Critical Lines: Andrea Trimble’s Art Merges Natural, Built Worlds

January 2, 2023 By Matt Kelly, Matt Kelly,

In Andrea Trimble’s drawings, worlds merge. The built environment stakes its claim and nature presses its inevitability. Sometimes structure morphs into nature through the slender black lines that capture what she’s seen and where she’s been.

“I use pen and ink mostly to depict different locations that I see in my travels, usually something that captures my eye,” Trimble said.

Once an architect, Trimble is interested in the built environment of buildings and streetscapes. Many of her drawings are representational, but she views some hyper-realistically – utility poles may morph into trees – and others in the abstract.

“I draw abstract trees and lately I have been incorporating more of them into my work with connections to ideas about climate change,” she said, citing pieces she is preparing for a March show at Charlottesville’s McGuffey Art Center. “Those end up being a lot of utility poles turning into trees and streetscapes with nature taking over. I explore the idea of built environment and natural environment and how they interact in a little more abstract way.”

Trimble, director of UVA’s Office for Sustainability, usually makes smaller drawings, but is experimenting with larger sizes in her upcoming show, “Critical Lines,” preparing some pieces up to 5 feet wide. Her work is expanding in other directions as well.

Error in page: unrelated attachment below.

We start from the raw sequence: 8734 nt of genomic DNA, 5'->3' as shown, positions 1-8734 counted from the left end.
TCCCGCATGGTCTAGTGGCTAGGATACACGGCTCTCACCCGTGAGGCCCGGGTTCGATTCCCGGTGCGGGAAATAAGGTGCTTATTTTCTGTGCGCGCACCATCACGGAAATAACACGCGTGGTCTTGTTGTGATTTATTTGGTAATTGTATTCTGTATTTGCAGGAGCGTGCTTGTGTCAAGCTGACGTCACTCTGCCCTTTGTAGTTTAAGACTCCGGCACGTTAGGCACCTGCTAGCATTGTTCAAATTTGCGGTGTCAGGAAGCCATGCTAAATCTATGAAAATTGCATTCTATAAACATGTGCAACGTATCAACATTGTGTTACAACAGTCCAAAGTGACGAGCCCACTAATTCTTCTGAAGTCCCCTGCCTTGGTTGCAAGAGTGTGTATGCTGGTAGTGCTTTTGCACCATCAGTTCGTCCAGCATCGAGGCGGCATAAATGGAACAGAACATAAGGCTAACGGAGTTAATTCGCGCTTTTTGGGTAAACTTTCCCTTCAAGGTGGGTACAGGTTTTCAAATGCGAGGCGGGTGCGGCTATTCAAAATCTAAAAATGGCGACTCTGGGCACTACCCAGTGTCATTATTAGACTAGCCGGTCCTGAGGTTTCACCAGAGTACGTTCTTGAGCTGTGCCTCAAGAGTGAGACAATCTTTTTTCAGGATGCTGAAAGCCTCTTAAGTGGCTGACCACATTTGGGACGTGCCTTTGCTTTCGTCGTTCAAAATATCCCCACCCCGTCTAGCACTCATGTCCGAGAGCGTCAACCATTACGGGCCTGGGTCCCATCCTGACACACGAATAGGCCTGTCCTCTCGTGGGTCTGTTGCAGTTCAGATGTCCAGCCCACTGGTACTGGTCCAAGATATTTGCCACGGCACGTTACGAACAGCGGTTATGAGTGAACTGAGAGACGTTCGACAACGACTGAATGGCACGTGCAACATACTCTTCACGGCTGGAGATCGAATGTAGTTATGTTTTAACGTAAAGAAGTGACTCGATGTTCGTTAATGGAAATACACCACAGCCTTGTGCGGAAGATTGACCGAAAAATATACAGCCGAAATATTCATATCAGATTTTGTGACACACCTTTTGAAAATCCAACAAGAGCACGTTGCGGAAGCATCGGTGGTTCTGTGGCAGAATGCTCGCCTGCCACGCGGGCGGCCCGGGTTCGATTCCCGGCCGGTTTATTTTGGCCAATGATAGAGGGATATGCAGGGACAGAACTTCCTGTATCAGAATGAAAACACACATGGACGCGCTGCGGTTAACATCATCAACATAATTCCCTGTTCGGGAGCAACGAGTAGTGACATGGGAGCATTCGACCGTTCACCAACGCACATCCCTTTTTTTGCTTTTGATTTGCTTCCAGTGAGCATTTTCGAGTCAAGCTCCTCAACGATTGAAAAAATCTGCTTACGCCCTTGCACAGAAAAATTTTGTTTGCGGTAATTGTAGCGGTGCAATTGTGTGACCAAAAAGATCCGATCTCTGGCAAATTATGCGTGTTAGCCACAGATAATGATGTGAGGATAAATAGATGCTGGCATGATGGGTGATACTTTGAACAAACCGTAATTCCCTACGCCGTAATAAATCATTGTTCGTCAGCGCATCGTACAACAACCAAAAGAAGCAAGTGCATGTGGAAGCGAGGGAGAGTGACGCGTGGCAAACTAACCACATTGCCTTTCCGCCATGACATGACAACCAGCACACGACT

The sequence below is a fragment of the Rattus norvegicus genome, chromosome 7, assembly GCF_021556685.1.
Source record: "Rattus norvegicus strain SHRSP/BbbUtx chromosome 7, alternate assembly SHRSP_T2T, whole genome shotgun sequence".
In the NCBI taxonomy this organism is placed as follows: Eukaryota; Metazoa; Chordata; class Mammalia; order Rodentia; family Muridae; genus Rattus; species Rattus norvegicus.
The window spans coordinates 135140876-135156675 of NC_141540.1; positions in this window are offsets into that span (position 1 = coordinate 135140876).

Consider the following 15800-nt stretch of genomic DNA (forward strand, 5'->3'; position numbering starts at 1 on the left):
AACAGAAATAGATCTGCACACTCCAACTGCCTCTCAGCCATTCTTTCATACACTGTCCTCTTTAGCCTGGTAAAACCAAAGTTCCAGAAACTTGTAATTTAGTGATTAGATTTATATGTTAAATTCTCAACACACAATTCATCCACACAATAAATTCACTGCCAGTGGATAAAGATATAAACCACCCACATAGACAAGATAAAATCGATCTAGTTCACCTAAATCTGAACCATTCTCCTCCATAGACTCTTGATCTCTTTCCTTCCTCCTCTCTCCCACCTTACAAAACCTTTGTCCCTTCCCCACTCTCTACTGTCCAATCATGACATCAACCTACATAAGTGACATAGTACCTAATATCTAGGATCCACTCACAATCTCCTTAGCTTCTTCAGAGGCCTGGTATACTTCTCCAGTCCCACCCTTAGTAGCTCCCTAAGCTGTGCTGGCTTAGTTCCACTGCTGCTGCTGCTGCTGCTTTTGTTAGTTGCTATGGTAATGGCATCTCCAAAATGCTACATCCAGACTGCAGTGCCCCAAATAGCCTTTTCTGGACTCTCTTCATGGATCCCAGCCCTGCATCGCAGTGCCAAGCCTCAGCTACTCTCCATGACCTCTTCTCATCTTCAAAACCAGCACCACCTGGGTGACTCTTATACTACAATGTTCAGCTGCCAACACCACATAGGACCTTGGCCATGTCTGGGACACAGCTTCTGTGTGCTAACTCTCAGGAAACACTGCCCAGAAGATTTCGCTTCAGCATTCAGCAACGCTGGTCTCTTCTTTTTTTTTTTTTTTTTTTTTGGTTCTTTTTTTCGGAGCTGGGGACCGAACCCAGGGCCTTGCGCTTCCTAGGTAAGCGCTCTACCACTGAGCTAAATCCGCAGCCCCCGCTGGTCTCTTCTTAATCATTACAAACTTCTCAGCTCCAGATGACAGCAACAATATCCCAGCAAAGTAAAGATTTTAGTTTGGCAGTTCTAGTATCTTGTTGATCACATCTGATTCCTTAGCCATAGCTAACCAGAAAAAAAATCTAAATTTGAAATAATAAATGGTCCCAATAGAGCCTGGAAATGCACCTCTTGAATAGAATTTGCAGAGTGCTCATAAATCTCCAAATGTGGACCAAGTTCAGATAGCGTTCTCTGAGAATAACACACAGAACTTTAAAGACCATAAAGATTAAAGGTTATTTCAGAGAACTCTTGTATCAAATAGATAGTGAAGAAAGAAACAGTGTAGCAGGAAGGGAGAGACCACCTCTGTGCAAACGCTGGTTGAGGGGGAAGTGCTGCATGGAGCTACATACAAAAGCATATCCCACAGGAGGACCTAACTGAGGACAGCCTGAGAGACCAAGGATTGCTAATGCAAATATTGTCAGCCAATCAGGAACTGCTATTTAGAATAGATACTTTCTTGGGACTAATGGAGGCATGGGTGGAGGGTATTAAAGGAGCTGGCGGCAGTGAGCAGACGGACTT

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Art work clipped to a string hanging on the wall
Trimble’s art surrounds her in her home studio. (Photo by Dan Addison, University Communications)

“I have been experimenting with color a little bit more,” she said. “Something that stands out, like the way the sky is framed and there is blue in there, or a tree is coming into the built environment and there is some green there.”

Trimble’s art is about how she sees the world.

“I think a lot of my art is stopping and really looking at something that we pass by everyday,” she said. “Or really looking at the relationships between things a lot more deliberately.”

A sketch of a street in a city

Trimble’s art is drawn from her own experiences and travels. (Contributed drawing)

This has brought her to capture some of the yin and yang of human constructs versus nature.

“For a while it really was about ‘How does the built environment bring meaning to us?’” she said. “It is different for everybody. What is the interaction between human-built environment and the natural environment? What does it mean when the humans are gone? Nature takes back over eventually, ruins where nature is taking over. Some of my art lately has been nature combined with a built environment, focused on commentary about our changing climate.”

Trimble’s studio is on the second floor of the Charlottesville home she shares with her husband and two children. One-third of the room is her office she uses when she works remotely for UVA Sustainability. The rest is her studio. A drafting table created from a door, cans full of pens and brushes, trays of watercolor paints, sketch pads and note cards filled with thin-lined pen-and-ink drawings attest to her life as an artist. On one side of the room is a four-drawer art cabinet, its top covered with her children’s Harry Potter Lego structures. Trimble’s drawings and watercolors surround her in this world.